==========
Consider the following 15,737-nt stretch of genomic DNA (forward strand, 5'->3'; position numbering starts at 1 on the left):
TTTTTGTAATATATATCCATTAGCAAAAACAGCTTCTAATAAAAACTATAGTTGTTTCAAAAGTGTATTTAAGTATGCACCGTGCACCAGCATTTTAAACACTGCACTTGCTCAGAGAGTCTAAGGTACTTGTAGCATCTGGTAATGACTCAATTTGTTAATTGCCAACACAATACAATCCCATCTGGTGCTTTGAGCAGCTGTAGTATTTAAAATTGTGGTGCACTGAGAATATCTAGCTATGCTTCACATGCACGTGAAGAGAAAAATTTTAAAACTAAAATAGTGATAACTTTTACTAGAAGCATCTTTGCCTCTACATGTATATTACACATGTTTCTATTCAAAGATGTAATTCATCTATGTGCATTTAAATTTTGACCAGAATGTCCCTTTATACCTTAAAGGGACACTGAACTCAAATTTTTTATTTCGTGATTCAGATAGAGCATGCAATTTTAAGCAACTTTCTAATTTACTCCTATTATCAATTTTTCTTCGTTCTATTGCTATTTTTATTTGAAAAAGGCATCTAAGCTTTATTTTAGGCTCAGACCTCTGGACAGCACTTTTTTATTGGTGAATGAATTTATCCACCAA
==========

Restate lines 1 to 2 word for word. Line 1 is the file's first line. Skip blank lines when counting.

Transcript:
Consider the following 15,737-nt stretch of genomic DNA (forward strand, 5'->3'; position numbering starts at 1 on the left):
TTTTTGTAATATATATCCATTAGCAAAAACAGCTTCTAATAAAAACTATAGTTGTTTCAAAAGTGTATTTAAGTATGCACCGTGCACCAGCATTTTAAACACTGCACTTGCTCAGAGAGTCTAAGGTACTTGTAGCATCTGGTAATGACTCAATTTGTTAATTGCCAACACAATACAATCCCATCTGGTGCTTTGAGCAGCTGTAGTATTTAAAATTGTGGTGCACTGAGAATATCTAGCTATGCTTCACATGCACGTGAAGAGAAAAATTTTAAAACTAAAATAGTGATAACTTTTACTAGAAGCATCTTTGCCTCTACATGTATATTACACATGTTTCTATTCAAAGATGTAATTCATCTATGTGCATTTAAATTTTGACCAGAATGTCCCTTTATACCTTAAAGGGACACTGAACTCAAATTTTTTATTTCGTGATTCAGATAGAGCATGCAATTTTAAGCAACTTTCTAATTTACTCCTATTATCAATTTTTCTTCGTTCTATTGCTATTTTTATTTGAAAAAGGCATCTAAGCTTTATTTTAGGCTCAGACCTCTGGACAGCACTTTTTTATTGGTGAATGAATTTATCCACCAA